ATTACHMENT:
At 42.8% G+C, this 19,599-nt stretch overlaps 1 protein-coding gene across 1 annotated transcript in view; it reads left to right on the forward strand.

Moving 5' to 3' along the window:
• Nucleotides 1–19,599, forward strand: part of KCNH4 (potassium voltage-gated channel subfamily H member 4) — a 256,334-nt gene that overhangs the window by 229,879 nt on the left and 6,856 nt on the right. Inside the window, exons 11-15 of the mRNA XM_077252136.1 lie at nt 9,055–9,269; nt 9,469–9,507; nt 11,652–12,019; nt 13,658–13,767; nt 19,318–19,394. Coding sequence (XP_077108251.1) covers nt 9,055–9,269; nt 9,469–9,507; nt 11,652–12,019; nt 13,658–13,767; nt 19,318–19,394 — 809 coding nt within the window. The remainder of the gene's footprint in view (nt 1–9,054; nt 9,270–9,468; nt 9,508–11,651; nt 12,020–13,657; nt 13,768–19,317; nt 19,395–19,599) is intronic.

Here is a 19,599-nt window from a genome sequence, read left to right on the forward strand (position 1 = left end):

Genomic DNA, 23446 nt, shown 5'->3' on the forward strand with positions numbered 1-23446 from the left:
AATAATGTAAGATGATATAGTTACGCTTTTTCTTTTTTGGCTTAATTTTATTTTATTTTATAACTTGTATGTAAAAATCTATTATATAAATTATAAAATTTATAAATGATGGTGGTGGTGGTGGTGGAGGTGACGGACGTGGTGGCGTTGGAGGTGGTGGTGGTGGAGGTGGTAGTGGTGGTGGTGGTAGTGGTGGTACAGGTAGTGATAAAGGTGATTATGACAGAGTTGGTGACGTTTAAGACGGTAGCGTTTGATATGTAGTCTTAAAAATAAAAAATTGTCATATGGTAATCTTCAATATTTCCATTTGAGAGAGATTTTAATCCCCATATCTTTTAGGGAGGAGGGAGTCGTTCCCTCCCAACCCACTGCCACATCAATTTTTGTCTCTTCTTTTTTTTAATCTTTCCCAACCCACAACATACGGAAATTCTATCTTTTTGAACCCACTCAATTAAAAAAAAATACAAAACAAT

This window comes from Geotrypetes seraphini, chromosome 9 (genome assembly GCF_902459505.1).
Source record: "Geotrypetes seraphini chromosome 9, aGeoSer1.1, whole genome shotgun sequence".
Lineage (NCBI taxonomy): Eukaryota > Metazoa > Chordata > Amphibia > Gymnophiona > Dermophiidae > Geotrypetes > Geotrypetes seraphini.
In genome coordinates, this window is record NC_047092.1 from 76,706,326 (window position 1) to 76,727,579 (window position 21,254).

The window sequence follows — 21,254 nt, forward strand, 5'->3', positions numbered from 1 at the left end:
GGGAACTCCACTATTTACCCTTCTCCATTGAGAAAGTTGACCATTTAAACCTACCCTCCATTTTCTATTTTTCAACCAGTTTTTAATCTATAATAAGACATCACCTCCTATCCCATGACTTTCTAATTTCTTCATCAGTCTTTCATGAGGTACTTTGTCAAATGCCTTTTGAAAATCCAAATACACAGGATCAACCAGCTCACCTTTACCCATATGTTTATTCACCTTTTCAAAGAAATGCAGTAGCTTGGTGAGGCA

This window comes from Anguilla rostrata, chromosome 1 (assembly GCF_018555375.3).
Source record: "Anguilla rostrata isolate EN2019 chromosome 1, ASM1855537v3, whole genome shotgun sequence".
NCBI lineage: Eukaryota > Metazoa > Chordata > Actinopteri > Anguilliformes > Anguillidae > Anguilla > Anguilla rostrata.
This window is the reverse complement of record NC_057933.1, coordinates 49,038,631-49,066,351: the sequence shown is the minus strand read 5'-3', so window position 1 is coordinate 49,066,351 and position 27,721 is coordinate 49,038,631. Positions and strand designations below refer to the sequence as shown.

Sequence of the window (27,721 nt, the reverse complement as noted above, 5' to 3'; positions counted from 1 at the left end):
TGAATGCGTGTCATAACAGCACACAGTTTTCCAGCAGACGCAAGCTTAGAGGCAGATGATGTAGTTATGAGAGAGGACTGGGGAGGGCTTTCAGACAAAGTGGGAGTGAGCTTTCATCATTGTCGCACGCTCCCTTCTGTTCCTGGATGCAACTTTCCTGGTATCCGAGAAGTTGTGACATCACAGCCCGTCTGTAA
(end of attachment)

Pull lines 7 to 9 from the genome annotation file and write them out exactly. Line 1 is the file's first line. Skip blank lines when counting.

This window comes from Geotrypetes seraphini, chromosome 9 (genome assembly GCF_902459505.1).
Source record: "Geotrypetes seraphini chromosome 9, aGeoSer1.1, whole genome shotgun sequence".
Lineage (NCBI taxonomy): Eukaryota > Metazoa > Chordata > Amphibia > Gymnophiona > Dermophiidae > Geotrypetes > Geotrypetes seraphini.